It's coming. Eventually.
Back in the autumn of 2016 when Henrik Fisker launched his latest foray into the automobile manufacturing business, the focus was on a "game-changing" flagship vehicle, since revealed to be the EMotion. Like Tesla, and the original iteration of Fisker for that matter, there was also mention of a future model which would bear a more modest $40,000 price tag.
Despite the brief mention of a $34,000 vehicle during the unveiling of the $190,000 (loaded) EMotion at this year's CES, we haven't heard too much about this more affordable Fisker. That is, until it came up in a recent conversation with Autocar. In a discussion of his companies announced products — the sexy EMotion and the somewhat-less-sexy autonomous Orbit — the topic of a third $40,000 product was broached, with Fisker defending his firm's ability to handle producing multiple products at the same time.
The Fisker Atlantic was to be the more affordable model of the original Fisker company.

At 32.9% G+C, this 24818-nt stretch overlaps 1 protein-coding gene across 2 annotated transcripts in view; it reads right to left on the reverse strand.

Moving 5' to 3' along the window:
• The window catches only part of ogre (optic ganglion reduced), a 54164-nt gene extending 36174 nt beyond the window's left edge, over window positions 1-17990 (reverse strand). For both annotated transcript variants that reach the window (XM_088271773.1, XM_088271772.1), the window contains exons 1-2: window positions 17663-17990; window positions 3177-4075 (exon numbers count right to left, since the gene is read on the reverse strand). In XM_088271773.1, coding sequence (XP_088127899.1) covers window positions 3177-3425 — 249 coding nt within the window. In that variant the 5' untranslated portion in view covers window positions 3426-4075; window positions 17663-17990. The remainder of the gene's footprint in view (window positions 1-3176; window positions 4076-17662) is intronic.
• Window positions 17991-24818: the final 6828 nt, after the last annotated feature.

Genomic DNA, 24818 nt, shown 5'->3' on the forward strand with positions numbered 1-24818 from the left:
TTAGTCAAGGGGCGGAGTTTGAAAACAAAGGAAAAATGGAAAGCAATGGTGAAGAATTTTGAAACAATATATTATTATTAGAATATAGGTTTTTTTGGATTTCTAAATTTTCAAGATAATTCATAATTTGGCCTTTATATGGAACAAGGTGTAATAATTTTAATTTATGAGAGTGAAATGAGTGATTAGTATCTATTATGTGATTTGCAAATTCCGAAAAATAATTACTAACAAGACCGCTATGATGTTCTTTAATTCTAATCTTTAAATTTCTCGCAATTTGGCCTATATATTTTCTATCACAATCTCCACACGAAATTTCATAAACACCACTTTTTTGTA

It is the entrepreneur's view that automakers today need to have a varied lineup: no more only focusing on only sportscars, for instance. And certainly, no one can accuse Fisker's proposed vehicles of being too similar. The key to success, according to Mr. Fisker, is partnering with companies that can help him scale up production “in a high-quality manner.” To that end, the California outfit already has a relationship with China's Hakim Unique Group for production of the Orbit.
Speaking of production, the Autocar article also mentions the company's U.S. manufacturing plans, saying an announcement will come this year and hinting that it will happen at an existing facility. In a seeming slam at a different would-be automaker that announced an ambitious plan for an expensive new factory, Fisker said "We’re not in a hurry, like some other car startups, to go out and build a big factory." Zing!
While fans of Fisker's deft design look forward to a new "affordable" model, the executive seems to be more focused on the EMotion and developments around the flexible solid-state battery the company is working on. His Twitter feed of late features a number of photos and promising-sounding intonations around the tech that he contends will allow his cars and go farther and charge faster than competitor's.